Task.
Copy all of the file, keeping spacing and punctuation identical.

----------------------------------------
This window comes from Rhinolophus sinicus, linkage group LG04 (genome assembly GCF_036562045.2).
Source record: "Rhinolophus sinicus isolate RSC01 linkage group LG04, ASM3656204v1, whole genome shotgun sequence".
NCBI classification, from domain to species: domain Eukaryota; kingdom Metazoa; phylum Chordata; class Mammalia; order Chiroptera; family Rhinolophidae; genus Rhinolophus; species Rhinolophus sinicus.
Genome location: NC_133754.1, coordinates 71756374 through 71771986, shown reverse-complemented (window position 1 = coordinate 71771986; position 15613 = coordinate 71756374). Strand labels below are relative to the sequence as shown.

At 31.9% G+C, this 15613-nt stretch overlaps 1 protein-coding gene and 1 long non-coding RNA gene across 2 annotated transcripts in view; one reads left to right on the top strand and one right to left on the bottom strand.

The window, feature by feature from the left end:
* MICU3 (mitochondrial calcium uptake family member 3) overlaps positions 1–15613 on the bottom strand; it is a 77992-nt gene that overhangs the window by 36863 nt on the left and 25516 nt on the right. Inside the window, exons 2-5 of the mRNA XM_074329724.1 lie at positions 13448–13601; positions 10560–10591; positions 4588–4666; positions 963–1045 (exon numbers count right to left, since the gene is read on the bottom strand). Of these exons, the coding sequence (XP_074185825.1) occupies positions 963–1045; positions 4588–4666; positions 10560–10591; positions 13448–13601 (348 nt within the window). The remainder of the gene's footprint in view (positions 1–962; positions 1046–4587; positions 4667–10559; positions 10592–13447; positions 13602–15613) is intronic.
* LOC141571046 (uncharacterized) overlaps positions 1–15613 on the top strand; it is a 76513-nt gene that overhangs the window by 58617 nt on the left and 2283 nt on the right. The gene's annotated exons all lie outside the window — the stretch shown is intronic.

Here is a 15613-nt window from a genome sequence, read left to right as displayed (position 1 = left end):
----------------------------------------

This window comes from Rhinolophus sinicus, linkage group LG04 (genome assembly GCF_036562045.2).
Source record: "Rhinolophus sinicus isolate RSC01 linkage group LG04, ASM3656204v1, whole genome shotgun sequence".
NCBI classification, from domain to species: domain Eukaryota; kingdom Metazoa; phylum Chordata; class Mammalia; order Chiroptera; family Rhinolophidae; genus Rhinolophus; species Rhinolophus sinicus.
Genome location: NC_133754.1, coordinates 71756374 through 71771986, shown reverse-complemented (window position 1 = coordinate 71771986; position 15613 = coordinate 71756374). Strand labels below are relative to the sequence as shown.

At 31.9% G+C, this 15613-nt stretch overlaps 1 protein-coding gene and 1 long non-coding RNA gene across 2 annotated transcripts in view; one reads left to right on the top strand and one right to left on the bottom strand.

The window, feature by feature from the left end:
* MICU3 (mitochondrial calcium uptake family member 3) overlaps positions 1–15613 on the bottom strand; it is a 77992-nt gene that overhangs the window by 36863 nt on the left and 25516 nt on the right. Inside the window, exons 2-5 of the mRNA XM_074329724.1 lie at positions 13448–13601; positions 10560–10591; positions 4588–4666; positions 963–1045 (exon numbers count right to left, since the gene is read on the bottom strand). Of these exons, the coding sequence (XP_074185825.1) occupies positions 963–1045; positions 4588–4666; positions 10560–10591; positions 13448–13601 (348 nt within the window). The remainder of the gene's footprint in view (positions 1–962; positions 1046–4587; positions 4667–10559; positions 10592–13447; positions 13602–15613) is intronic.
* LOC141571046 (uncharacterized) overlaps positions 1–15613 on the top strand; it is a 76513-nt gene that overhangs the window by 58617 nt on the left and 2283 nt on the right. The gene's annotated exons all lie outside the window — the stretch shown is intronic.

Here is a 15613-nt window from a genome sequence, read left to right as displayed (position 1 = left end):